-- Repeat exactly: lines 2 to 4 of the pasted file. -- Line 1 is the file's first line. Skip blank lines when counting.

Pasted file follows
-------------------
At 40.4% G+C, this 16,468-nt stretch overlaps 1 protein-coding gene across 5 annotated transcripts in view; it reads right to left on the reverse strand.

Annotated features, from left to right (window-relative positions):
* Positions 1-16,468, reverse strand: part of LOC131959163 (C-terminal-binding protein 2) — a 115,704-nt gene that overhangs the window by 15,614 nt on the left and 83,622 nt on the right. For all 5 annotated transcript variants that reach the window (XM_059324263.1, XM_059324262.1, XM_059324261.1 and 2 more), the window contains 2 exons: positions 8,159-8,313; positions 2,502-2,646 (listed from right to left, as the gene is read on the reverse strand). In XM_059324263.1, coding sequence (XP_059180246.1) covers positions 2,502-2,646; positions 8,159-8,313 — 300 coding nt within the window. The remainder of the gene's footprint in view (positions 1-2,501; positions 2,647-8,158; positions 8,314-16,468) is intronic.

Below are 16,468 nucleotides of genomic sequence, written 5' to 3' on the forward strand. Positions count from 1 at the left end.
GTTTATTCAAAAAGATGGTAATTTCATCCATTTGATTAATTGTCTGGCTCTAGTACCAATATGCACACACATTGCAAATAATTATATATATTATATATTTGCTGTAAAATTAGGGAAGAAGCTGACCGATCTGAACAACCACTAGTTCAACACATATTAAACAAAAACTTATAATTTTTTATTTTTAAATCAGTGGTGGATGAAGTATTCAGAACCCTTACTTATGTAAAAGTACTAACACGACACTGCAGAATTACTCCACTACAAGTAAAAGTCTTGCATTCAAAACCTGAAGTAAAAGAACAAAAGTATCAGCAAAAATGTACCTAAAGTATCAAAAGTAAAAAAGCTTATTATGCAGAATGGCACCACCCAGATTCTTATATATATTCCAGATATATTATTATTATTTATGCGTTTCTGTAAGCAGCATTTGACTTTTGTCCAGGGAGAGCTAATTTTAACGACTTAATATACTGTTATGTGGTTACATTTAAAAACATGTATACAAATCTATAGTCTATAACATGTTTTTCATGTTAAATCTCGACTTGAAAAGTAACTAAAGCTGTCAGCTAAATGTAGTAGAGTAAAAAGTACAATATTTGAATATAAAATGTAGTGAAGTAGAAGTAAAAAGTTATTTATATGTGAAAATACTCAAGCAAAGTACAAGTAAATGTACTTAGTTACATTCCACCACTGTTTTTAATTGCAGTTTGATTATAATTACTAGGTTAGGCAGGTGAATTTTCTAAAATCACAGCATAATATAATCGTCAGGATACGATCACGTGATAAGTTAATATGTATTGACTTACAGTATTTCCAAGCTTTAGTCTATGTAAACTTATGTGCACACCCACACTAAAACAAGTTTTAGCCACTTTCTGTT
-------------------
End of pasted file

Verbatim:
Annotated features, from left to right (window-relative positions):
* Positions 1-16,468, reverse strand: part of LOC131959163 (C-terminal-binding protein 2) — a 115,704-nt gene that overhangs the window by 15,614 nt on the left and 83,622 nt on the right. For all 5 annotated transcript variants that reach the window (XM_059324263.1, XM_059324262.1, XM_059324261.1 and 2 more), the window contains 2 exons: positions 8,159-8,313; positions 2,502-2,646 (listed from right to left, as the gene is read on the reverse strand). In XM_059324263.1, coding sequence (XP_059180246.1) covers positions 2,502-2,646; positions 8,159-8,313 — 300 coding nt within the window. The remainder of the gene's footprint in view (positions 1-2,501; positions 2,647-8,158; positions 8,314-16,468) is intronic.

Below are 16,468 nucleotides of genomic sequence, written 5' to 3' on the forward strand. Positions count from 1 at the left end.